By Don MacGillivray

 

With approximately 3,000 potentially susceptible elms throughout the city, Dutch Elm disease (DED) would have a catastrophic impact on Portland’s urban forest if it were allowed to prevail unchecked. aDutch--13

A total of 1,048 elm trees have been removed in Portland due to DED since it first arrived about 25 years ago.

Forty-two trees were removed due to Dutch elm disease in 2012. Nineteen of these trees were on Parks-owned or managed property, thirteen were in the street right-of-way, and ten were on private property.

The majority of elms removed were in SE Portland in the neighborhoods of Hosford-Abernethy, Eastmoreland, and Sellwood-Moreland. Ladd’s Addition is the obvious example of the challenge.

Ladd and Eliot avenues are lined by about a mile and half of elm trees and are an important feature of this historic neighborhood, but each year, Portland loses about thirty-five elm trees or 1.2 percent of the city’s elm tree inventory.

This is a very small loss rate when compared with the east coast, where 30 to 50 percent of a town’s elm population could die within a year.

Dutch elm disease is one of the most destructive plant pathogens in the United States and Europe, having killed millions of elm trees despite persistent efforts to control it. Caused by two fungi which invade the tissue of elms and prohibit water movement in the tree, an infected tree can die within weeks of showing the first symptoms.

First identified in Europe in 1922, it is believed that DED originated in Asia, since Asian elms are resistant to the fungus, but the elms in America and Europe are very susceptible to the disease.

By 1972, the European bark beetle, the primary DED vector, was found in all but four states. A single case was discovered in Portland’s Overlook Park neighborhood in 1977. The second case was discovered ten years later in Laurelhurst.

Since then Portland’s Urban Forestry’s Elm Monitoring program has worked to slow the spread of DED throughout the city.

Bark beetles breed, feed, and overwinter in elm wood. The fungus they carry is rapidly spread through root grafts, that form between trees growing in close proximity like in Ladd’s Addition. Parks Urban Forestry department removes infected elms in the right-of-way planting strips, but on private property, the owner is required to remove the tree at their expense within 15 days of diagnosis.

Portland Parks Urban Forestry department inoculates some elms on a 3-year rotation, targeting significant elms in Portland’s parks and public spaces. The nonprofit Save Our Elms (SOE) and their affiliates raise money and organize neighborhood elm inoculations also on a 3-year cycle.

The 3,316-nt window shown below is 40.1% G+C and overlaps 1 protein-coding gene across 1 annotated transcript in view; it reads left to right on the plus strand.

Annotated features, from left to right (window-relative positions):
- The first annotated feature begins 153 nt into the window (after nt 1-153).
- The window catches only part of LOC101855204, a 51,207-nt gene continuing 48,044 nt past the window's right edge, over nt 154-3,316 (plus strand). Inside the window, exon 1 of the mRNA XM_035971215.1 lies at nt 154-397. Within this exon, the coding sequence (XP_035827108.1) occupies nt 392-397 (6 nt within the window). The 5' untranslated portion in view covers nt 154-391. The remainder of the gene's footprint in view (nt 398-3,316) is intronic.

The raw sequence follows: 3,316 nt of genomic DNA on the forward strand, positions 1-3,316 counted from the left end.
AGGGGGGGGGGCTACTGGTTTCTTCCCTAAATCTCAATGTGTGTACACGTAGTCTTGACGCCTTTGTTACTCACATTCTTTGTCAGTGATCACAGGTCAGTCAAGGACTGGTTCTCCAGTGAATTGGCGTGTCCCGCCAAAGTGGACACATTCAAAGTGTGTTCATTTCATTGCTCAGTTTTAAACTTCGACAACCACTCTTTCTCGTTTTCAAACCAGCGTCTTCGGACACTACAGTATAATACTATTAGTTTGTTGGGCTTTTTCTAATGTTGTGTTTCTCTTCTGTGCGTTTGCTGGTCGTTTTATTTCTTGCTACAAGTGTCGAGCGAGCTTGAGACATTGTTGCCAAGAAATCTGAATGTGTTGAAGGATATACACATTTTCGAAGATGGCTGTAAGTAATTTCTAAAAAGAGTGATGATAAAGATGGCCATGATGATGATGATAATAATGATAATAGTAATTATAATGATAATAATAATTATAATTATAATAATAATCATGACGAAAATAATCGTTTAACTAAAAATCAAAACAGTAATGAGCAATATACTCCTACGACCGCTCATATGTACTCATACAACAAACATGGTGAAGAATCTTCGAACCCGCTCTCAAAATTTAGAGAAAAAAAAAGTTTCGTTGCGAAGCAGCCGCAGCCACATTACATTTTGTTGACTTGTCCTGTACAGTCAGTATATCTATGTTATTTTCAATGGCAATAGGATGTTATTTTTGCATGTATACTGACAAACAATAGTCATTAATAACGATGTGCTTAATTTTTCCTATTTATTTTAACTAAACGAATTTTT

For many, it is a traumatic experience to lose an elm and have it cut down leaving a hole in an otherwise ideal landscape. SOE has worked for 15 years to retard the loss of the elm trees. They work to inoculate American Elm trees to resist Dutch Elm Disease.

Affiliate groups operate in Ladd’s Addition, Mount Tabor, Richmond, Laurelhurst, and Eastmoreland neighborhoods. Each affiliate conducts local fundraising activities to purchase fungicide to inject into the root flare of elm trees.

SOE works with the Friends of Trees to replace trees with disease-resistant varieties of hybrid elm trees. It is hoped that Portland’s elm population will remain stable over time.

There is no known cure for DED, but aggressive pruning of infected branches coupled with inoculation will delay mortality. In many cases, fungicides are the only effective treatment, but are not 100 percent effective. Bark beetles are active during spring and summer months and are attracted to open wounds left by pruning.

Portland observes a moratorium on pruning elms between April 15 and October 15.

Wilting or dropping leaves, dead branches or patches of yellow or brown leaves, called “flagging,” during spring and summer when trees should be green is the indication of Dutch elm disease.

Save Our Elms is a membership organization that helps to preserve the unparalleled urban canopy provided by the elm trees in Portland and is supported by memberships, volunteers, and events to do their work.

If you are interested in assisting their efforts, consider joining. Information is on their website or through the City of Portland’s Nature Urban Forestry department at 503.823.8178. Elm trees are a community resource that captures storm-water runoff, cleans the air, muffles traffic noise, cools the neighborhood in summer, and adds to the positive ambiance of the neighborhood.